If you could travel back in time, would you want to? Who would you want to see? What would you want to say? Four people at a Tokyo cafe find out in Before The Coffee Gets Cold (コーヒーが冷めないうちに, or Kohi ga Samenai Uchi ni), a 2015 novel by Toshikazu Kawaguchi.
Kawaguchi is a celebrated playwright in Japan. Before The Coffee Gets Cold was actually a play before he turned it into a novel. The text was translated into English by Geoffrey Trousselot and went on to become a best-seller around the anglophone world. (Plus Kawaguchi’s follow-ups – Tales From The Cafe in 2017, and Before Your Memory Fades in 2022, sold gangbusters as well.) Even if the play-writing game isn’t paying like it used to, Kawaguchi is surely in the black!
Before The Coffee Gets Cold is made up of four interrelated but separate stories: The Lovers, Husband And Wife, The Sisters, and Mother And Child. Most of the characters appear across all of the stories, and I found it kind of hard to keep track of who was who.
Kazu is the barista at Funiculi Funicula, the Tokyo cafe rumoured to let customers travel back in time. The customers featured in Before The Coffee Gets Cold include Fumiko (a woman whose boyfriend is chasing his career dreams in America), Kohtake (a nurse whose husband has Alzheimers), and Hirai (who runs a nearby bar, and has a complicated relationship with her family). There’s also the cafe co-owners, Nagare and Kei (upbeat but in poor health, and recently pregnant).
I won’t spoil their stories, but most of them travel in time. It turns out, in Kawaguchi’s version, there are a lot of finnicky rules for time travel. They’re unlike the others usually found in time travel novels. First off, you can’t change the present – it’s not just that you’re “not allowed”, you quite literally can’t. No matter what you do or say when you travel back in time, the present will remain the same when you return. Then, there’s the time limit: you can only stay as long as the coffee in your cup is warm. If you hang around after it cools, you risk becoming a ghost that haunts the cafe. When you do go back, you can only meet people who have visited the cafe in the past, and you can’t leave the Special Chair in which you sit. On and on the rules go…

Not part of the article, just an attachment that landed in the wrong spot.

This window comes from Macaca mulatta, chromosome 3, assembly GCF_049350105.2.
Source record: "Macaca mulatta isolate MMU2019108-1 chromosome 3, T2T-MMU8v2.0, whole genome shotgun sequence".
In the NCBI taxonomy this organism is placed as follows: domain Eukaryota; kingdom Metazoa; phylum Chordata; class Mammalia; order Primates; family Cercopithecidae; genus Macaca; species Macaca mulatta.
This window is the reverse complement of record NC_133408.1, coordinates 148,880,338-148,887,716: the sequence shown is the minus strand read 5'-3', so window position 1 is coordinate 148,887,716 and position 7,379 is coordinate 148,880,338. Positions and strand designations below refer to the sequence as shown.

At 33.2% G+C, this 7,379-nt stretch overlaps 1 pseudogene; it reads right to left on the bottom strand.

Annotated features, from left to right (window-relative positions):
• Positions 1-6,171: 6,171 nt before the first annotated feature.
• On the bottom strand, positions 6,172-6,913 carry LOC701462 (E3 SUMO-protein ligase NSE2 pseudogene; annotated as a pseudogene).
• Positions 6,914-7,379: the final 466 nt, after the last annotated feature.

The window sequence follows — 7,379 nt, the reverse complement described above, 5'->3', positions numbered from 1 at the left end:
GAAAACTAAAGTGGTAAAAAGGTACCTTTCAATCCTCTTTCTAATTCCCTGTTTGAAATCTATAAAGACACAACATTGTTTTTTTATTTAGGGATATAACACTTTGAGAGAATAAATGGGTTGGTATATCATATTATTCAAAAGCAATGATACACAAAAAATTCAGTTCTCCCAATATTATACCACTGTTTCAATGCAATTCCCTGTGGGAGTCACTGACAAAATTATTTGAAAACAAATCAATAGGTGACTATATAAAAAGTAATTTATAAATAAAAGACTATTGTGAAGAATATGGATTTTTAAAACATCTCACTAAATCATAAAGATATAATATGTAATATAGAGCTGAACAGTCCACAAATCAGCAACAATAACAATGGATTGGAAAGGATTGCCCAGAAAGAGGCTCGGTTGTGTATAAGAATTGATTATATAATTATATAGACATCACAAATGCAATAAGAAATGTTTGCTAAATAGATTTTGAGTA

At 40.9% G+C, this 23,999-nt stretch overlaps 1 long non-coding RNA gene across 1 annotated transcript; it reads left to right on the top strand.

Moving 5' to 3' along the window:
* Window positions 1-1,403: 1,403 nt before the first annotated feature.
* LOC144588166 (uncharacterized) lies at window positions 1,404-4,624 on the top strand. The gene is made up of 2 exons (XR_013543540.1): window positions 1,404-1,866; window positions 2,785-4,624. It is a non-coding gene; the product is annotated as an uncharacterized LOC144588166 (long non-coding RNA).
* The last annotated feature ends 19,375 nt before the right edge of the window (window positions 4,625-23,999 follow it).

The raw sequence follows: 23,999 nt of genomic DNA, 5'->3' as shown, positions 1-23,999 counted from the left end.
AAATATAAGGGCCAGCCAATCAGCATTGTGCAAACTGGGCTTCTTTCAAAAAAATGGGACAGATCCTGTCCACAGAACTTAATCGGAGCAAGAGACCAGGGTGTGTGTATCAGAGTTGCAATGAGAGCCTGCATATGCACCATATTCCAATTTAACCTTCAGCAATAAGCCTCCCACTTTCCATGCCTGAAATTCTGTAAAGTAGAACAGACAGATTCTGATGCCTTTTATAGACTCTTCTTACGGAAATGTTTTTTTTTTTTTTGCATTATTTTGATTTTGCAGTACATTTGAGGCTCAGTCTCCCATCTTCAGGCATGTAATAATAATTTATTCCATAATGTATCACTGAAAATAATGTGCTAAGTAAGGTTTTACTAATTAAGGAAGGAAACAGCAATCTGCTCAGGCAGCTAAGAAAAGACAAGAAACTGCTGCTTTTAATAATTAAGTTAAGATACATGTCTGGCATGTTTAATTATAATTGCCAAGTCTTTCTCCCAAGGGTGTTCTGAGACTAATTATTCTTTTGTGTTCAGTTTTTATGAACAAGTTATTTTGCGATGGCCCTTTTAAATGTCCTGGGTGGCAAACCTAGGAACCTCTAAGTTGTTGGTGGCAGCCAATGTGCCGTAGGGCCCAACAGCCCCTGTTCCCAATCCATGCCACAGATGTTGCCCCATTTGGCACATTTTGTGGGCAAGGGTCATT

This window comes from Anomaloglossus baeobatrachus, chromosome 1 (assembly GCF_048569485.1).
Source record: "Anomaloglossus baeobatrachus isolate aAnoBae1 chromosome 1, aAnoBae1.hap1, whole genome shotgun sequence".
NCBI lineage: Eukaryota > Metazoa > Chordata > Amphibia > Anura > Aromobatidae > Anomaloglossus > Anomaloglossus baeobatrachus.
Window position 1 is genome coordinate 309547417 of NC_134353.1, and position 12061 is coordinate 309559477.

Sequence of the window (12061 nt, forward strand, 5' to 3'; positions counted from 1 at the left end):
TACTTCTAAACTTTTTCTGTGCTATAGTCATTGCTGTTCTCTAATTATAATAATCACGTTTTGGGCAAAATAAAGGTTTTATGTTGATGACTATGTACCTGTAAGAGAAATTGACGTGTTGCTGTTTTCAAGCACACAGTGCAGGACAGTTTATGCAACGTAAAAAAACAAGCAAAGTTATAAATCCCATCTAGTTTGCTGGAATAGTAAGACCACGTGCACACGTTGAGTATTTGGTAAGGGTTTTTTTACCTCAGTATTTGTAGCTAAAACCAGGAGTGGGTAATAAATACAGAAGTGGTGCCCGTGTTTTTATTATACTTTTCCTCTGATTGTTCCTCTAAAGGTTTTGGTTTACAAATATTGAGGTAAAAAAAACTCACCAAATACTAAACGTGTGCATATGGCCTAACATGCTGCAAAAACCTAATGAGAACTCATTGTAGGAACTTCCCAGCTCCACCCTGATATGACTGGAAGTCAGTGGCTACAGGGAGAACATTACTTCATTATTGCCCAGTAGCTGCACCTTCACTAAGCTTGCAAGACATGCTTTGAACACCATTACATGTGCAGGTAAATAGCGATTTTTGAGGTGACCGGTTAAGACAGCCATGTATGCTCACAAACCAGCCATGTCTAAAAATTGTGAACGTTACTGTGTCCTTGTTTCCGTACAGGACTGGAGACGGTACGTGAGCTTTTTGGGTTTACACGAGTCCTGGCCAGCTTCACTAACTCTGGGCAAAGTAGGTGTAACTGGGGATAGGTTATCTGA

Before The Coffee Gets Cold is a bit trite and earnest, more like a fable or a fairytale than a novel with a plot. It’s written in a surprisingly simple style, given the complexity of the subject matter. Some people really respond to that though (people who love The Alchemist, for instance) and I don’t begrudge them that. I’m not sure it really worked for me, though. I wasn’t swept away by it, or really moved much at all. I was mostly just annoyed at all the Rules the characters went over, time and time again.
There’s already been a Japanese film adaptation of Before The Coffee Gets Cold (Cafe Funiculi Funicula, starring Kasumi Arimura). It looks like a couple of American companies have teamed up to develop and produce a television series for English-speaking audiences, too. I’d be mildly curious to check that out, but I wouldn’t wait in any queues.
All told, I’m not sure Before The Coffee Gets Cold lives up to the hype, but it’s a short and sweet novel that wouldn’t be the worst thing you could choose from a Little Free Library.
My favourite Amazon reviews of Before The Coffee Gets Cold:
- “The episodes of time traveling are few and far between. Mostly it consists of boring details about the sound of flip-flops and shop door bells and other uninteresting things.” – Ron Johnson
- “Absolutely dire. Reads like a book written by someone who was guessing what a book should sound like but has never actually read one.” – Bowerick Wowbagger the Infinitely Prolonged
- “Not my cup of coffee I guess.” – Elissa W
- “Average book.true review” – Vishnu reddy
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